Department of Asian Studies
Department of Asian Studies

“Migration, Frontier Policy and Competitive Relationships in Qing Taiwan Borderland, 1800-1900," a talk by Dr. Li-wan Hung

Fri, November 18, 2016 | Meyerson Conference Room WCH 4.118

3:00 PM - 5:00 PM

Flyer
Flyer

Join Dr. Li-wan Hung (Associate Research Fellow, Academic Sinica and visiting research associate in UT History Department) for a talk on “Migration, Frontier Policy and Competitive Relationships in Qing Taiwan Borderland, 1800-1900.”

Drawing on historical documents, oral history, and field work, this study investigates how and why shufan (literally, “domesticated barbarians”) migrated out of their traditional territory to enter the land of shenfan (“undomesticated barbarians”) and explores the relations among the shufan, shenfan, and Han peoples under the Qing from the mid-eighteenth to the end of the nineteenth centuries. Focusing on ethnic conflicts and cooperation, this study sheds light on regional differences in the formation of social order in the borderland and elaborates on their implications for understanding the nature of frontier governance under the Qing Empire.

With Han immigrants growing in number and power to threaten the living space of the aborigines, shufanmigrated beyond their preexisting border. Moreover, the Qing state’s strategy to use shufan against Hans and shenfen led to the development of Ai (local defensive fort;military community) and fantun (military colonies) systems for maintaining border security.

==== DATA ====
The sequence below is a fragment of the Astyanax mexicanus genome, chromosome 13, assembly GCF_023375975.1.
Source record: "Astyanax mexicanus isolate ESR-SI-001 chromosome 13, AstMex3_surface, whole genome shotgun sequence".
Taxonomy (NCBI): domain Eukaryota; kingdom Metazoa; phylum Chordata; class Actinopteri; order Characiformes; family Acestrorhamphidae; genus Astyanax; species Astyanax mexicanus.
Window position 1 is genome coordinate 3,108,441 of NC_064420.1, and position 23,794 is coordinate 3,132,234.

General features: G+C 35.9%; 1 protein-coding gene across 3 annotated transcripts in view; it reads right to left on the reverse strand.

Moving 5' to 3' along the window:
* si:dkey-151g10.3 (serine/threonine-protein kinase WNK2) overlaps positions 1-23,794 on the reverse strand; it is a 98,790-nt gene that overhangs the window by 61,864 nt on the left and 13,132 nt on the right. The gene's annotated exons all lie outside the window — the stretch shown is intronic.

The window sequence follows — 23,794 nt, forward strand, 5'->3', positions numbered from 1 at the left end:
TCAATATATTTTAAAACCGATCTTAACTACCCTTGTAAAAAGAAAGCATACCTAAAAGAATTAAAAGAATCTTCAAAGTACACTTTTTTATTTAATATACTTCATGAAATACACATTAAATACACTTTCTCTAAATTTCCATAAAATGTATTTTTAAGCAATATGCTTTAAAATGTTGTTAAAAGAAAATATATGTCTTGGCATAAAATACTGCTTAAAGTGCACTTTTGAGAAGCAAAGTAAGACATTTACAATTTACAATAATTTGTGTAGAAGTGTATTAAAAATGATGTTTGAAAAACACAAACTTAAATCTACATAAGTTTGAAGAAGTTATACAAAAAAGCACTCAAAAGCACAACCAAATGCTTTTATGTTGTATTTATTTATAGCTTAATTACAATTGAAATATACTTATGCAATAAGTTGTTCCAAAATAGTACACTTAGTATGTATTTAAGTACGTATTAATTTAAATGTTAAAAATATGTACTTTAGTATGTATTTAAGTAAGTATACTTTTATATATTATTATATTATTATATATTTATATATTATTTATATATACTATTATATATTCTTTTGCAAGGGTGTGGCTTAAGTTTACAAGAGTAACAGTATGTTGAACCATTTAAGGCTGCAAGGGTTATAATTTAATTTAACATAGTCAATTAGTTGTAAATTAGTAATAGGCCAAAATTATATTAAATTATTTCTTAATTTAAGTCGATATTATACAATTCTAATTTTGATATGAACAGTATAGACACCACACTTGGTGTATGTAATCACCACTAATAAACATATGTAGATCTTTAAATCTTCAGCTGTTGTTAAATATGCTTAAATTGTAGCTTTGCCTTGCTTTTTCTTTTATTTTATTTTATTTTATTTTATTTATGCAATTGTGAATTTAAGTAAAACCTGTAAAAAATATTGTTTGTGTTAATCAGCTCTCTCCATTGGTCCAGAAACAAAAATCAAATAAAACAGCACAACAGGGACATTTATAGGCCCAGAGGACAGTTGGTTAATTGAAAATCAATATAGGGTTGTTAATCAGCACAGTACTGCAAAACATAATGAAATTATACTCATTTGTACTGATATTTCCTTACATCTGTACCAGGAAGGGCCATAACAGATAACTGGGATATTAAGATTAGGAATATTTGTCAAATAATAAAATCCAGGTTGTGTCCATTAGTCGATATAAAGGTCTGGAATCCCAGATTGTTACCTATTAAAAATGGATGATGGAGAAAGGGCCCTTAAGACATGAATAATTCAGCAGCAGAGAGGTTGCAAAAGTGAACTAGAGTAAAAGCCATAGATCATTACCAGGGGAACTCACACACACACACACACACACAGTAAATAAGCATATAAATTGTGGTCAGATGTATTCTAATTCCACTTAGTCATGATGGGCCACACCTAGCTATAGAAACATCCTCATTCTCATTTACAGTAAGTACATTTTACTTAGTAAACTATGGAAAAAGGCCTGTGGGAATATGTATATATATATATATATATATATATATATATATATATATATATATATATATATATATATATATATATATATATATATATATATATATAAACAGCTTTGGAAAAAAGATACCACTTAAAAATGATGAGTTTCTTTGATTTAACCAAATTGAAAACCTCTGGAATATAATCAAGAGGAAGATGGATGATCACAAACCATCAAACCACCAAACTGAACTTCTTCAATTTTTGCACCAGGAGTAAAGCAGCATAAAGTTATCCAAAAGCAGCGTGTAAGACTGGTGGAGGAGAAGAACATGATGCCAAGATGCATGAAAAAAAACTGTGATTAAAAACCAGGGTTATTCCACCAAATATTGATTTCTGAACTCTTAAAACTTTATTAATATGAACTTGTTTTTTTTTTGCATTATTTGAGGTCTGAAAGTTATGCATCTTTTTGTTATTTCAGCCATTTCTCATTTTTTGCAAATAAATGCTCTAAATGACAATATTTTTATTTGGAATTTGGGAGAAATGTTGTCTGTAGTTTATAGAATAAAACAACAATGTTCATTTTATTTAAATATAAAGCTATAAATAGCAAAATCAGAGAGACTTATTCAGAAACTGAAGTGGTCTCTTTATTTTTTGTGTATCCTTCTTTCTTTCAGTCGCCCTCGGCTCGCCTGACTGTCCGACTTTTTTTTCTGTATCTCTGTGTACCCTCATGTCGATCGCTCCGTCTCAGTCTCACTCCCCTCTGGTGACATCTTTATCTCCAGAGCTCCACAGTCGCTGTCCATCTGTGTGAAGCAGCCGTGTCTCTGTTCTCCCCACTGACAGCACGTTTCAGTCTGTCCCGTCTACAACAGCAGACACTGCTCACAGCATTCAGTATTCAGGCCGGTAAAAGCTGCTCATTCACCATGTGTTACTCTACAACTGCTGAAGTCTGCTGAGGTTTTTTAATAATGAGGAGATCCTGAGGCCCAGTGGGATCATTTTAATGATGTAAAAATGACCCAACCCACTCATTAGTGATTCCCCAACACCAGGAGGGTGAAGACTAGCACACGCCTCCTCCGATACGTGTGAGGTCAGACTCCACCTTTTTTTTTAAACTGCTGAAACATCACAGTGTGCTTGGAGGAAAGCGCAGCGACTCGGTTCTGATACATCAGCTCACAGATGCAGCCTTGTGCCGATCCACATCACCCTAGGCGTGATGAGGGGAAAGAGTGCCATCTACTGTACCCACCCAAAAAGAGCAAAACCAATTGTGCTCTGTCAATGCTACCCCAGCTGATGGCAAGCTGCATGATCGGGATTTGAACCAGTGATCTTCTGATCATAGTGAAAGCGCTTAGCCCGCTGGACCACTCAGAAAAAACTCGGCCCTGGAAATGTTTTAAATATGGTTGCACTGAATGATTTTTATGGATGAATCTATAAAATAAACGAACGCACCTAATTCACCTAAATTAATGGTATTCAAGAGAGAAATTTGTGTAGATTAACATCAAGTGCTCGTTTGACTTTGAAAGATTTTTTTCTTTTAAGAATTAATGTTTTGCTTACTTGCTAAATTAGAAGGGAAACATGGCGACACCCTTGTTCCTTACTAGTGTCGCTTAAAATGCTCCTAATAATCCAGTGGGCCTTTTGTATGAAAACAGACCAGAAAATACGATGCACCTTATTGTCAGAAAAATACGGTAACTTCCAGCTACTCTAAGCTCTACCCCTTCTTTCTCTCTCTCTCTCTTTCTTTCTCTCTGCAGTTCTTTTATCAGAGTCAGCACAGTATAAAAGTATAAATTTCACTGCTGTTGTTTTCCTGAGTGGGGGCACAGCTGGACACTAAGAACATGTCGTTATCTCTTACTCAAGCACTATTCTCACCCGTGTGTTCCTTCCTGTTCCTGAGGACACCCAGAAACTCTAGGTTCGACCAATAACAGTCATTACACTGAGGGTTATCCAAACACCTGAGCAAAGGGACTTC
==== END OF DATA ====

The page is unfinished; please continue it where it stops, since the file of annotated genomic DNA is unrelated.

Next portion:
Land reclamation approaches adopted by immigrants in the north and south of Zhuoshui River varied mainly because of socio-cultural differences among aboriginal tribes. “Aiken” (land reclamation by military community) offered a legitimate excuse for Hans and Shufan to enter and exploit the territory of Shenfan in northern Taiwan, while the immigrants paid tax to Shenfan who owned the hillside of south Taiwan.

In borderland regions where government authority was not well established, immigrants had to defend themselves. Headhunting of local ethnic groups used to be a tribal ritual but evolved into a means of the aborigines for survival against invaders and fight for land in face of reduction in living space under intense competition of immigrants and intervention from the state. Nevertheless, immigrants felt threatened by the head-hunting culture, and sought protection from divine power, thus fostering the devout worship of the god to protect them frombeinghurt.

 

*Talk will be in Chinese


Li-wan Hung holds a Ph.D in History from the National Taiwan University and is currently an Associate Research Fellow at Institute of Taiwan History, Academia Sinica.

She specializes in the study of ethno-history of Taiwan plains aborigine, relationships between different ethnic groups, history of migrants as well as regional and frontier studies.  Her recent research is on ethnic relationships between different hillside tribes, social order in frontier region, and the unique characteristics of Taiwan’s multi-ethnic society as seen in the spatial distribution of various ethnic groups including the Austronesian, Hoklo and Hakka.

She has published books, monographs and research paper. Her main publications include Plains Aborigine Tribes in Central Taiwan: A Study of Sha-lu She and An-li Ta-she.(reprinted), Relationship between Social network and Ethnic Identity of shu fan --- Historical Transformation of Plains Aborigines in Central Taiwan under Qing Rule, 1700-1900 (2009) 

 

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